My Indian “mother”, half my age and twice as determined as me, stands over me with a spoonful of rice: “just a little more”, she says, almost begs, her eyes on me as I struggle with the never-ending heap of food on my plate, “you want I make other food”? I love Indian food and yet, I put my hands together in prayer motion to sign, please please, no more food. Every day, when we break for lunch, two young mothers show up with pots and pans, settle on the colorful rug, and, using their skillful fingers, roll rice and veggies as they methodically pile balls of food into their children’s mouths. It turns out, that Indian mothers are Jewish mothers too.
The women of the community I’m visiting in Eastern India are amazing and a true inspiration. They are busy all the time, cooking, frying, sorting, cleaning, washing, and yes, learning. When I am away from my room teaching, little angels change my sheets, add bananas and dates, fill the fridge with bottled water they get just for me, and hang an ironed tunic dress. They come in and out unnoticed, tiptoeing barefoot on the stone floor, their scarves floating gently behind them in the all too light breeze. They do their tasks with pride and humility, not grudgingly with a puffed breath under their chin, but with grace and delight. It’s their honor to walk in Abraham and Sarah’s footsteps. What can be better than to be busy with the work of Hashem. They feel lucky.
They constantly move, but then, yesterday evening, they stopped. I was asked to show how to make challa. Ingredients were assembled based on the list I gave earlier in the week and set on a clean table; a new microwave-convection oven appeared and was connected respectfully in the main-room. Then the ladies, young and younger, adults and students, all changed into lovely dresses, each unique in its design and colors. They stood behind me curiously, singing heartfelt songs we learned this week for peace and the well-being of the Jewish people world-wide (yes, in Hebrew), while I was kneading and praying not to fail them. They on the other hand, didn’t care what will come out of this unusual creation of yeast and white flour in a world of rice and chapati. “Failure” was not an option Anything would be success, they told me. If it “doesn’t work, we would have learned how not to do it next time”. While the dough rose, they kept singing; then the students played games learned in history class earlier in the day. There is no TV not because we’re in “backwards” India; there is plenty of technology- cellphones, screens for learning, electrical musical instruments and more. But there’s a choice: to spend time with each other, with books, with learning, with Hashem and his commandments.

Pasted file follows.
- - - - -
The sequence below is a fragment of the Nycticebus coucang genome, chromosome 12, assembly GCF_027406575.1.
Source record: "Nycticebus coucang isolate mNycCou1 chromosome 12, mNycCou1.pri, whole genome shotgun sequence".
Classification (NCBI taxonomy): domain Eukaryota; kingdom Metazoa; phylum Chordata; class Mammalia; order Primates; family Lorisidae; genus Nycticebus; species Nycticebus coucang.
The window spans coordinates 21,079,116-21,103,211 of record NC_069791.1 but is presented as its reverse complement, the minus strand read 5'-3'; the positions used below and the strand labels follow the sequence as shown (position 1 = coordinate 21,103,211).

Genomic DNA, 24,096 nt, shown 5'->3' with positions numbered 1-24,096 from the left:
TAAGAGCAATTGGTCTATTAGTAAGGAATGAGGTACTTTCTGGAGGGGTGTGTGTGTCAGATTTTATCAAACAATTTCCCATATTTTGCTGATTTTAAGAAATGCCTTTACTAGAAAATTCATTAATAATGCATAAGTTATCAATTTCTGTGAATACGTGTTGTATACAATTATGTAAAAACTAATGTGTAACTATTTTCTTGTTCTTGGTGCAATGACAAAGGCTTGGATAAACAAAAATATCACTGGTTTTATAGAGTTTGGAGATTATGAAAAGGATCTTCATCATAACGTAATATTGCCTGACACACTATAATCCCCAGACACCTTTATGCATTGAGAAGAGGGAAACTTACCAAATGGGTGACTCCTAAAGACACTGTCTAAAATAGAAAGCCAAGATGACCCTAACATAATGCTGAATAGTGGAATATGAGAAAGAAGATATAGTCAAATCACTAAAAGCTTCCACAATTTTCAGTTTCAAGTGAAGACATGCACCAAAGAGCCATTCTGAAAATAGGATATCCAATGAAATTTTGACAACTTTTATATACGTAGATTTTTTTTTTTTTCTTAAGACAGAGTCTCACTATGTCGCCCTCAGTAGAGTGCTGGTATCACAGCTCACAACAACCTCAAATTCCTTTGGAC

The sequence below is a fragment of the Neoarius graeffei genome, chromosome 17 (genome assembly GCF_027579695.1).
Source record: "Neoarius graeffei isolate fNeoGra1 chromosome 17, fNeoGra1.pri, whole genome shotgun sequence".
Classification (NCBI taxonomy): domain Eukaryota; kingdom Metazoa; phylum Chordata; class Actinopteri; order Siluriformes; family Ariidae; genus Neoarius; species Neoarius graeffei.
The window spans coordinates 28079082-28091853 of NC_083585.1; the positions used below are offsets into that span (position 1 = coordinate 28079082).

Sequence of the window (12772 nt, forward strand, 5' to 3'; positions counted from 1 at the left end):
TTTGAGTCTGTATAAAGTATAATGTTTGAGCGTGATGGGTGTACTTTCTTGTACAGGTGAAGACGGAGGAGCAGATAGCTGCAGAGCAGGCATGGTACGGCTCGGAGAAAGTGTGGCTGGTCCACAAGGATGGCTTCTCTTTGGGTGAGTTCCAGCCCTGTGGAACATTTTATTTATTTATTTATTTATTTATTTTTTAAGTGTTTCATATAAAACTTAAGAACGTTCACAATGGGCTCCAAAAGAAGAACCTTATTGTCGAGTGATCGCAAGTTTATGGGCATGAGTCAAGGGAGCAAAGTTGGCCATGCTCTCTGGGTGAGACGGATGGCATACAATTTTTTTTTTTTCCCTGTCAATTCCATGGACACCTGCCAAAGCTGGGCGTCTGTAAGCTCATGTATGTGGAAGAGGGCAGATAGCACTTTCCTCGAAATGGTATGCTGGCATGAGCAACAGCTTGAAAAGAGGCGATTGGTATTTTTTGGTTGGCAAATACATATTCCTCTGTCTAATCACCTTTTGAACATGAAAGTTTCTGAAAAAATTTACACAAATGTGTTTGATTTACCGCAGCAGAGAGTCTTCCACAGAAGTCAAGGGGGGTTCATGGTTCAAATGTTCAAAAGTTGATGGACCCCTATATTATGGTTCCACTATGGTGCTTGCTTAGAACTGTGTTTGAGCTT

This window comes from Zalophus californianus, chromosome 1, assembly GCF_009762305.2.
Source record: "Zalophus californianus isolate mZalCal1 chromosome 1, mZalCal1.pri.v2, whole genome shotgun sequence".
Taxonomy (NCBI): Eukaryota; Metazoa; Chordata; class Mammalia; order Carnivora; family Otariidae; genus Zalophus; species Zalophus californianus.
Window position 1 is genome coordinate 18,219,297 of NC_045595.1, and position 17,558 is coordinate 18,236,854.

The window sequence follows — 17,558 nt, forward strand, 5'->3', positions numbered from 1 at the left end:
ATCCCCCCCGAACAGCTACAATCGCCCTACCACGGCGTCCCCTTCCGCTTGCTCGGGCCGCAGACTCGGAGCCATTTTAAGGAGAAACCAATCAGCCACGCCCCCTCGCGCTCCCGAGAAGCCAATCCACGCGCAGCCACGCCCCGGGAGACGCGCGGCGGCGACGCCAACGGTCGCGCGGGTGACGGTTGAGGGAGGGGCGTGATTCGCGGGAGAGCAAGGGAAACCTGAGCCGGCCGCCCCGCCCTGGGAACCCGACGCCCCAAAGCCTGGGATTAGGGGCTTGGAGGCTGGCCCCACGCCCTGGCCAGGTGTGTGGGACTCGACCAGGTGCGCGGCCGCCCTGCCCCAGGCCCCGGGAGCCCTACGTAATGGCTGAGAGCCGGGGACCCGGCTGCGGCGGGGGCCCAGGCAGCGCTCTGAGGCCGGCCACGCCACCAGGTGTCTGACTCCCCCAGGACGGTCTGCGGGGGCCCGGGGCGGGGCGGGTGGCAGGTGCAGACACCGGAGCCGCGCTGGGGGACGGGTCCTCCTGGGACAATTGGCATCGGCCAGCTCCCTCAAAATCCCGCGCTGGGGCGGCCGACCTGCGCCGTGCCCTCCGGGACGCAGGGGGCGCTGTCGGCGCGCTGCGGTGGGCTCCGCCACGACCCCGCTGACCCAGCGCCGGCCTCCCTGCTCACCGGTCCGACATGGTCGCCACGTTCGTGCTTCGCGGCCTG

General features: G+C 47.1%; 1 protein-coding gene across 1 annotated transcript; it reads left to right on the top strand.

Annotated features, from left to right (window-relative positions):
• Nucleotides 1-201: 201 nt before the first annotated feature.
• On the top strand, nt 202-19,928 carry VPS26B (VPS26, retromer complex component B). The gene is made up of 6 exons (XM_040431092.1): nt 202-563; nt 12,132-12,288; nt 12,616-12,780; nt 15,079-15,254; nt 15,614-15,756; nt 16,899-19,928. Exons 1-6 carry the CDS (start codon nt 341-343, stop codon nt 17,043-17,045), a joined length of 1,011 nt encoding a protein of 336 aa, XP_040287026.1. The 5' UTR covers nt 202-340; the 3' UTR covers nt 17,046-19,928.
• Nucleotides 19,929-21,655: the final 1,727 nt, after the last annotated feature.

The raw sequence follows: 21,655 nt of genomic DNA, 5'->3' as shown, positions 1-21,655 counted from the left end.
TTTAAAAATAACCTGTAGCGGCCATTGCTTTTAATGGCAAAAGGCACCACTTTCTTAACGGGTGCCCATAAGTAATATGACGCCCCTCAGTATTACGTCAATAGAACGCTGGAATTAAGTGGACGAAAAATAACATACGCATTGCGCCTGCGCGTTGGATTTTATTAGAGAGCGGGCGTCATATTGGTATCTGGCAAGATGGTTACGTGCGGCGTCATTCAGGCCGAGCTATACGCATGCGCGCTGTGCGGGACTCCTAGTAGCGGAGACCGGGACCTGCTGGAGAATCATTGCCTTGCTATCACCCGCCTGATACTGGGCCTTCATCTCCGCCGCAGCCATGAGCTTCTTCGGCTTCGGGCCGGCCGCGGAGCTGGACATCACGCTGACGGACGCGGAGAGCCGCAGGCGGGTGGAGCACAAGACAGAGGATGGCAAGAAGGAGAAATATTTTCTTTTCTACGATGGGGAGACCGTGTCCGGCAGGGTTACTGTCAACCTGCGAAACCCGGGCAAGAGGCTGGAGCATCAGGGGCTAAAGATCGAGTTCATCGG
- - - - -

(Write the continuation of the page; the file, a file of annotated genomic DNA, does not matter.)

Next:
The students I am so very honored to teach, are incredibly bright, committed, studious and learned. They want to know and exactly, what happened when Zimri brought the Midyanite woman before Moshe; why could Moshe not answer; is there something in common to all the cases Moses could not answer and if so, is Pinchas related to Pesach Sheni (he is!). These daughters of Tzolfchad are polite, smart, and insistent: they don’t give up on their questions. In a society where dress code (for men and women) is pretty strict and different, and buses are separated as is the ball area in the stadium, the women nevertheless know they want to learn, and learning they will.
It’s warmer than 90F and the weather channel says it feels like 107F; humidity is in the 80-90%. No one says a word about it. It’s hot so it’s hot. But India is waiting for rain, a feeling I know after living in California and growing up in Israel. The monsoon season is delayed, and the summer sown crops are wilting in some areas due to the dry spell. We add prayers all too familiar to rain. Wherever you are too, may it be a Shabbat Shalom.